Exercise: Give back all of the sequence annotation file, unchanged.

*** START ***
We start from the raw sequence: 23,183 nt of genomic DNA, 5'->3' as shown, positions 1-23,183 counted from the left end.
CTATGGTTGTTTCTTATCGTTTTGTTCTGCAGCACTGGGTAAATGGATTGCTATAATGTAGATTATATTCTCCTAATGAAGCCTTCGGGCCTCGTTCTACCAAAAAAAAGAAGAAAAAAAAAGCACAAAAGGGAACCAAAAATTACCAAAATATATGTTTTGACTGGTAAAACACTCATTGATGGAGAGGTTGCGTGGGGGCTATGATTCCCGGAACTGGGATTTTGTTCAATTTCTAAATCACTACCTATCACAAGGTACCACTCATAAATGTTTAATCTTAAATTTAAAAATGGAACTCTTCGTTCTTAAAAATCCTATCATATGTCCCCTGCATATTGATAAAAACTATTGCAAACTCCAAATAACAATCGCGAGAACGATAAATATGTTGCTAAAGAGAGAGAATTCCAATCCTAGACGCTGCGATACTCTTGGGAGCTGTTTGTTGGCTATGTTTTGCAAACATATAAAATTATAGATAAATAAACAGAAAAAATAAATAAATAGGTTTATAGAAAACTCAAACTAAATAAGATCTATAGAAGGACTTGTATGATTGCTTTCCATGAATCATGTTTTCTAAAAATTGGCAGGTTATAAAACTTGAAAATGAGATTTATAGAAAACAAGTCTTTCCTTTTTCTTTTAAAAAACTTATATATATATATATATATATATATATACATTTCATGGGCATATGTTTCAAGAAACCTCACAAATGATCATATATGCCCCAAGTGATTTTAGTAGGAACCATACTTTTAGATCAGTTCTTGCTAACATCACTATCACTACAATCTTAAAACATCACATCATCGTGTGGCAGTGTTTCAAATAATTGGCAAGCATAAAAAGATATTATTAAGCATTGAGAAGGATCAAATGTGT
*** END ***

We start from the raw sequence: 23,183 nt of genomic DNA, 5'->3' as shown, positions 1-23,183 counted from the left end.
CTATGGTTGTTTCTTATCGTTTTGTTCTGCAGCACTGGGTAAATGGATTGCTATAATGTAGATTATATTCTCCTAATGAAGCCTTCGGGCCTCGTTCTACCAAAAAAAAGAAGAAAAAAAAAGCACAAAAGGGAACCAAAAATTACCAAAATATATGTTTTGACTGGTAAAACACTCATTGATGGAGAGGTTGCGTGGGGGCTATGATTCCCGGAACTGGGATTTTGTTCAATTTCTAAATCACTACCTATCACAAGGTACCACTCATAAATGTTTAATCTTAAATTTAAAAATGGAACTCTTCGTTCTTAAAAATCCTATCATATGTCCCCTGCATATTGATAAAAACTATTGCAAACTCCAAATAACAATCGCGAGAACGATAAATATGTTGCTAAAGAGAGAGAATTCCAATCCTAGACGCTGCGATACTCTTGGGAGCTGTTTGTTGGCTATGTTTTGCAAACATATAAAATTATAGATAAATAAACAGAAAAAATAAATAAATAGGTTTATAGAAAACTCAAACTAAATAAGATCTATAGAAGGACTTGTATGATTGCTTTCCATGAATCATGTTTTCTAAAAATTGGCAGGTTATAAAACTTGAAAATGAGATTTATAGAAAACAAGTCTTTCCTTTTTCTTTTAAAAAACTTATATATATATATATATATATATATATACATTTCATGGGCATATGTTTCAAGAAACCTCACAAATGATCATATATGCCCCAAGTGATTTTAGTAGGAACCATACTTTTAGATCAGTTCTTGCTAACATCACTATCACTACAATCTTAAAACATCACATCATCGTGTGGCAGTGTTTCAAATAATTGGCAAGCATAAAAAGATATTATTAAGCATTGAGAAGGATCAAATGTGT